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MIT Early Applications Down 20 Percent this Year

By Issel Anne L. Lim


Early applications for the Class of 2008 decreased by 21 percent from last year, but a surplus of regular applications almost made up the difference.

MIT accepted 438 students out of a pool of about 2,830 early action applicants for 2008, and is currently examining the 7,585 regular applications, according to the admissions office. Last year, 3,579 students applied to MIT early, with 6,980 regular-time applications.

“The students that applied to MIT early this year were ... almost more ‘MIT-type’ than we’ve seen in a long time,” said Marilee Jones, the director of admissions. By “MIT-type,” she said she meant “more technically-focused.”

Application boom ends

The number of applicants to MIT leveled off from the boom of years past, a trend Jones says has been seen in many technical schools. Jones said that a loss of faith in dot-com companies has led to a public view that liberal arts colleges are “safe,” providing students with more flexibility for future careers. Fewer international students applied this year as well, she said.

Application seeks creativity

How do the members of the Admissions Committee decide whom to accept? Admissions Counselor Amrys O. Williams ’02 said that she looks for “directed imagination,” “intellectual irreverence,” and “things that I valued in friends at MIT that encapsulated what MIT is about.”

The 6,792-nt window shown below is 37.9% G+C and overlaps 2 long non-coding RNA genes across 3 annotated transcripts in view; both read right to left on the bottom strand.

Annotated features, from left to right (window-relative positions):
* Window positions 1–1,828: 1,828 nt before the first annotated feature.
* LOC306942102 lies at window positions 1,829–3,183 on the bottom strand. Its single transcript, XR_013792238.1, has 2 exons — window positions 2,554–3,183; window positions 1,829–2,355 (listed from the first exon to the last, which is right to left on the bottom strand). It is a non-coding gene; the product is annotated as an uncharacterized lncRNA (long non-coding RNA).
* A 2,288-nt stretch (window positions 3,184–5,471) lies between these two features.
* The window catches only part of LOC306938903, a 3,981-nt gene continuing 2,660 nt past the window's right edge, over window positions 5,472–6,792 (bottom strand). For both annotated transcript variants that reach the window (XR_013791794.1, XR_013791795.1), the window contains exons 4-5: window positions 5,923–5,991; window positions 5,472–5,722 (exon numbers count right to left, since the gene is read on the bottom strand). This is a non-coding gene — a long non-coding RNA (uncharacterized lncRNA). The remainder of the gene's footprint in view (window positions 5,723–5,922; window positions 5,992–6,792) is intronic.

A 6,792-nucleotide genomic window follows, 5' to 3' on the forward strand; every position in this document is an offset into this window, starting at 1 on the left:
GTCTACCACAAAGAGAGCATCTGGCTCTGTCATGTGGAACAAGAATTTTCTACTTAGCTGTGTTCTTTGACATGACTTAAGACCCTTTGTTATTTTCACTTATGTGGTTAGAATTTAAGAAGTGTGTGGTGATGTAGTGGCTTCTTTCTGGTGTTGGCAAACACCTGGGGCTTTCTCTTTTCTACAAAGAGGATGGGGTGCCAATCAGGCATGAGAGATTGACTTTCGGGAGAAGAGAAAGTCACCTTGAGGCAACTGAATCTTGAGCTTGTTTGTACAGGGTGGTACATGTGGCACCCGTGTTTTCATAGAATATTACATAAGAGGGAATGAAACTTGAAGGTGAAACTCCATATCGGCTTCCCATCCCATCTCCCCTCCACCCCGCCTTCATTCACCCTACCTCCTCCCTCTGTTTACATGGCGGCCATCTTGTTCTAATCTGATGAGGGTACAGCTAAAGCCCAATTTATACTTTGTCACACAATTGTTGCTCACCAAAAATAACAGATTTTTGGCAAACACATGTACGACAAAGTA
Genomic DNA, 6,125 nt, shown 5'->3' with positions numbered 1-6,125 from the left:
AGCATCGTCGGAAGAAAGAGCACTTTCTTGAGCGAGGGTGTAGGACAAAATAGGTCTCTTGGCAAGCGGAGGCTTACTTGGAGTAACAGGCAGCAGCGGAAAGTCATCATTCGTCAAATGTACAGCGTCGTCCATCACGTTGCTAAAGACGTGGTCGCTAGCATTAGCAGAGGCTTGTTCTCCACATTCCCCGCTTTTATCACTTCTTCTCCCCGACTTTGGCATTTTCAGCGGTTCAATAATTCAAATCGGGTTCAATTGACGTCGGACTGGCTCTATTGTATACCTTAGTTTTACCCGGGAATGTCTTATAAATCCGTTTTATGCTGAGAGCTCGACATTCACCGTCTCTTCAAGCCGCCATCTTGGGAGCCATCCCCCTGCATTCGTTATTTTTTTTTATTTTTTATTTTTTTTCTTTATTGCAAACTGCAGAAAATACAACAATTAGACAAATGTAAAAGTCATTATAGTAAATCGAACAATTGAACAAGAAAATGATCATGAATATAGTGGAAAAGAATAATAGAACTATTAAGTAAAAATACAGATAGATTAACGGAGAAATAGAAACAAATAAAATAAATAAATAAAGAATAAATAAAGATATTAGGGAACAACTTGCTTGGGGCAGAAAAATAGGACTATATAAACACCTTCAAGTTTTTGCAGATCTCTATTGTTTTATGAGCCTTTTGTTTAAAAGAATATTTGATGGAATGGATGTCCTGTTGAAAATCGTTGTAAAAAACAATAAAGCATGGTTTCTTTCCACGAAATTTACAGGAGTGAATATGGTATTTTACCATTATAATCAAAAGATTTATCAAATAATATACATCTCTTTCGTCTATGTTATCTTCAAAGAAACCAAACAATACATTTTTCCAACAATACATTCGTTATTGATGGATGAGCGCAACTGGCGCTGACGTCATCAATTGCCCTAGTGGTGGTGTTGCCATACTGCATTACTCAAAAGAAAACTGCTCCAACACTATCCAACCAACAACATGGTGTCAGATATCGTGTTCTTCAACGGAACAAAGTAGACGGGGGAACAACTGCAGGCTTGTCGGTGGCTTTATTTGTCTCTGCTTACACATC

As an example, one applicant constructed a 40-foot sling and sent a video of his sling hurling pumpkins across a field, she said.

Professor Alexander H. Slocum created an optional question where students had to use one piece of paper to explain or define why they wanted to come to MIT. Many applicants sent in collages and paper cranes, and one sent a page covered in code -- which “was pretty hot,” Williams said.

Jones said that she relies heavily on recommendations from faculty members and how students interacted with them. “MIT affiliates are really good about this compared with other schools,” she said. “They always tell the truth.”

“When I hear something from a faculty member that so-and-so’s really good, then I’d listen,” she said. “You don’t see it very often. Faculty members are pretty tough.”

Early class of 2008 by the numbers

Of the accepted early applicants, 53 percent are male. A racial breakdown of the class shows that 41 percent are Caucasian, 26 percent are Asian-American, and 20 percent are members of under-represented minority groups. Almost 40 percent of the accepted students come from southern or mid-Atlantic states. An overwhelming 75 percent are from public high schools and 93 percent said that they are planning to major in a science or engineering field.

Consistent with the past five years’ trend, the average SAT Verbal score of those accepted is 730, while Math is 763. Only 8 percent of those accepted scored 1600 on the SAT I, but 67 percent had at least one score of 800 in one of the sections.

Information on accepted students can be found at admissions/inside/yourclass/.